Venezuela vote: Oil row may damage President Maduro
Located in the extreme west of Venezuela, the largely rural frontier state of Tachira is a long way from the urban sprawl of the capital Caracas in more ways than one.
For trade, commerce and travel, locals tend to look as much to their neighbours in Colombia as they do to the rest of Venezuela and they have often responded with suspicion to attempts by central government to regulate their affairs.
It was here, in the town of San Cristobal, that anti-government protests began in February of 2014 - violent demonstrations, largely over shortages and the government's economic policies that soon spread across the country, leading to the deaths of more than 40 people.
Since then, although the protests have waned, the economic crisis in Venezuela has become more acute, just in time for this weekend's congressional elections - arguably the most serious challenge yet to 17 years of socialist revolution launched by the late President Hugo Chavez.
So when, just over three months ago, his successor Nicolas Maduro declared a "state of exception" in Tachira and other frontier areas, many locals were outraged.
Some saw it as a crude instrument to divert attention away from economic troubles elsewhere and to lay the blame at anyone's door but the government's.
Ever since its socialist revolution in 1998, Venezuela has had a frosty relationship with more conservative governments in Colombia.
The Maduro administration often accuses Bogota of deliberately trying to destabilise Venezuela and of fomenting "economic warfare".
At the heart of the row is oil, specifically petrol. Venezuela has some of the world's biggest oil reserves. Consequently it gives petrol virtually free of charge to its own consumers.
But that makes it a very attractive proposition to smugglers looking to make a fat profit in Colombia, where petrol prices are much higher. Hundreds of people were making the journey back and forth across the border every day, making money from the contents of their petrol tanks.
So at the end of August the Venezuelan authorities closed the border to all but essential and exceptional travel. And for good measure, it accused the Colombian government of facilitating the illegal trade in cheap Venezuelan fuel.
Throwback to darker days
The impact on the economy of Tachira has been significant - but for the thousands of people of Colombian origin living in the border area it was traumatic.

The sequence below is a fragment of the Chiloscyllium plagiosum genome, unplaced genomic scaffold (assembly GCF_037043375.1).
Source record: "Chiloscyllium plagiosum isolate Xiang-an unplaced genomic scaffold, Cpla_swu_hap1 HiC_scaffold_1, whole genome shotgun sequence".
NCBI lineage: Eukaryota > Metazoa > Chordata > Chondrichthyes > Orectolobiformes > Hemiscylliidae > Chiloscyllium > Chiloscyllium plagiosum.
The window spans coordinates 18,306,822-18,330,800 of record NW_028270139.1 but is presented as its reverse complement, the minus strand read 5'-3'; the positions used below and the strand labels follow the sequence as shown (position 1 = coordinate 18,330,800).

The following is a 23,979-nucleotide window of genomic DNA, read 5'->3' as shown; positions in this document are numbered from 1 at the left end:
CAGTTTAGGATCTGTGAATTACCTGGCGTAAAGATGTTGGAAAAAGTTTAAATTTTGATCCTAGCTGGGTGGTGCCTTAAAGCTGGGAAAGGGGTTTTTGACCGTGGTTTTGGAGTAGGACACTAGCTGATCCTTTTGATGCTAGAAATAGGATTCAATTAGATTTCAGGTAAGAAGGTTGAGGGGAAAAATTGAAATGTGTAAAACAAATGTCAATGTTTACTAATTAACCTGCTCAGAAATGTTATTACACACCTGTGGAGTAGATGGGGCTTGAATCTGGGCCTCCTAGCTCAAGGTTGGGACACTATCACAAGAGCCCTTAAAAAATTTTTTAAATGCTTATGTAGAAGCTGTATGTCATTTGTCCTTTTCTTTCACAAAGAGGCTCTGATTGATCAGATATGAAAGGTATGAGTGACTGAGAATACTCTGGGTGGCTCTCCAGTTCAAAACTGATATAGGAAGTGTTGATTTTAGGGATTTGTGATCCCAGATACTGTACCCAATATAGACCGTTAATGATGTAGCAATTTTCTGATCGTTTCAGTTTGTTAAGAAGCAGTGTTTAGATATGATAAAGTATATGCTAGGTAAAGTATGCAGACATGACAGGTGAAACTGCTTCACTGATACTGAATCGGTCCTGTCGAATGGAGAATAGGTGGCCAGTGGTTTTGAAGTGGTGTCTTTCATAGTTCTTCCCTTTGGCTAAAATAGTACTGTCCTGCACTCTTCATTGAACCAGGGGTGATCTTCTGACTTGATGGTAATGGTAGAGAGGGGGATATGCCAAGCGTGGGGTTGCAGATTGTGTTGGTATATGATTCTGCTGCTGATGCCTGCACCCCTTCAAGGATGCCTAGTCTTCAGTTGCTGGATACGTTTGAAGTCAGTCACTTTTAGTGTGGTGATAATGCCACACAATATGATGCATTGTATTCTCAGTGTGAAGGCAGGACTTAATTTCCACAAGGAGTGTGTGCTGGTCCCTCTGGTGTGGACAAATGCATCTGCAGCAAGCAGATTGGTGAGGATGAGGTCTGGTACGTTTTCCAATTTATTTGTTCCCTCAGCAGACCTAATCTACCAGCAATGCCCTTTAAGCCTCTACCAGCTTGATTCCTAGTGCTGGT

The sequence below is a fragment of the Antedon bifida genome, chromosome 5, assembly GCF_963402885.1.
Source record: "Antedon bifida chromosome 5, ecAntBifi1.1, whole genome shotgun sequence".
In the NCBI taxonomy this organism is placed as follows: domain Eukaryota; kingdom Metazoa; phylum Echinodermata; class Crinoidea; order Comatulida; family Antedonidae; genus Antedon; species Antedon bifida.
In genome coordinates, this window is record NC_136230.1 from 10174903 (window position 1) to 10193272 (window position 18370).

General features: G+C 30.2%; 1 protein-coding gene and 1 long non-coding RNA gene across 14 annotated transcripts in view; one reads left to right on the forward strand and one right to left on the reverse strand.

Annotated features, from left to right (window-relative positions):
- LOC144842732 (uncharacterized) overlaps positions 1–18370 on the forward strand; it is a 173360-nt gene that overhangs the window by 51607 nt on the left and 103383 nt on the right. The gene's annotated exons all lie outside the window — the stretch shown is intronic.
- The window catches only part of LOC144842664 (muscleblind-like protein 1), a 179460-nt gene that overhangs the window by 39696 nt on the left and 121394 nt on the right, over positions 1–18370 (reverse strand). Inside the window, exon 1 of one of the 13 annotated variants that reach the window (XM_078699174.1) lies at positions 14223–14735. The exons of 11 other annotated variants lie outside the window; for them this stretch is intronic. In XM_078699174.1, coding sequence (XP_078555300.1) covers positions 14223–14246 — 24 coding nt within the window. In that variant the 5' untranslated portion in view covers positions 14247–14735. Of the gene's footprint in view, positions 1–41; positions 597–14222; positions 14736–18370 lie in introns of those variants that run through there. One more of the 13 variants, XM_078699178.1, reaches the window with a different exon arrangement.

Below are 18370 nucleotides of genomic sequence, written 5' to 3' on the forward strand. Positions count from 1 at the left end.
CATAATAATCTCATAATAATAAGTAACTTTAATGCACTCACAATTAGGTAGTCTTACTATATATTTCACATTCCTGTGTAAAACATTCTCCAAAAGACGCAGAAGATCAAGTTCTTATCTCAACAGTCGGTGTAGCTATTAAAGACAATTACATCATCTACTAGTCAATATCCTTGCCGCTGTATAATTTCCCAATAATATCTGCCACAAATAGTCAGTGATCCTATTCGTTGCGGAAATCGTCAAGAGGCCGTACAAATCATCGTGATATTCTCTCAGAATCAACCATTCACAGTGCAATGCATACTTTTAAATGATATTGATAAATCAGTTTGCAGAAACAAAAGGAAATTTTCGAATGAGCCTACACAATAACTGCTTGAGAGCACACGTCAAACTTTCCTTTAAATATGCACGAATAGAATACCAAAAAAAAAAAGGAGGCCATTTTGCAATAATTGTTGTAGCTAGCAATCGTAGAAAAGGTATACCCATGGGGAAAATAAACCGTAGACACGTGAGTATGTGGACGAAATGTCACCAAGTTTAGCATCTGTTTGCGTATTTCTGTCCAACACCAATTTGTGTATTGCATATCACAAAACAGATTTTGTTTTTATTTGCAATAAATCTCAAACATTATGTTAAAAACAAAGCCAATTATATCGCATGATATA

Even though many had been living openly in Tachira for years, they were literally thrown out.
Thousands of people fled across the fast moving waters of the Rio Tachira by foot, carrying all their worldly goods on their backs.
Symbols were daubed on the walls of their homes by Venezuelan officials in the community known locally as "La Invasion."
The letter "R" meant that the house ownership was being reviewed. The letter "D" earmarked a house for demolition if the owner was regarded as an illegal occupant.
When I put it to a pro-government, Chavista deputy Nellyver Lugo that enforcing special measures and prohibiting large gatherings in border areas just before an election might be interpreted as undemocratic, she was unrepentant.
"Our fascist adversaries have always used tactics like economic warfare to undermine us," said Ms Lugo, a politician known for her uncompromising rhetoric.
"But we're convinced that people will see through such move at these elections and we will win this battle, defeating the efforts of the right wing," she continued.
If those words seem a touch "over the top", they are not uncommon in an election campaign in which Venezuela's ruling Socialist Party repeatedly warns that the "successes and achievements of the revolution" are at risk from what President Maduro often describes as "capitalist speculators and foreign subversives".
When I met the pro-government Governor of Tachira, Jose Vielma Mora, he told me the "state of exception" in the region had been a resounding success - driving down crime and stabilising the local economy.
I wondered if the governor, who like many of Venezuela's regional politicians is a former military officer, had seen the huge queues outside virtually every supermarket, pharmacy or automobile-parts shop in San Cristobal.
Heading out one morning, we found locals who had been camped out since the early hours, merely in the hope that the supermarket that day might have some basics like eggs, rice or oil.
Frustrated with the government's price control policy, which they blamed for the shortages, many were exasperated at how such a potentially rich nation as Venezuela - with its vast oil wealth - could end up in such a mess.
It's a mess the government of Nicolas Maduro has repeatedly failed to take responsibility for but which may hand "Chavismo" its first significant electoral setback in Sunday's congressional elections.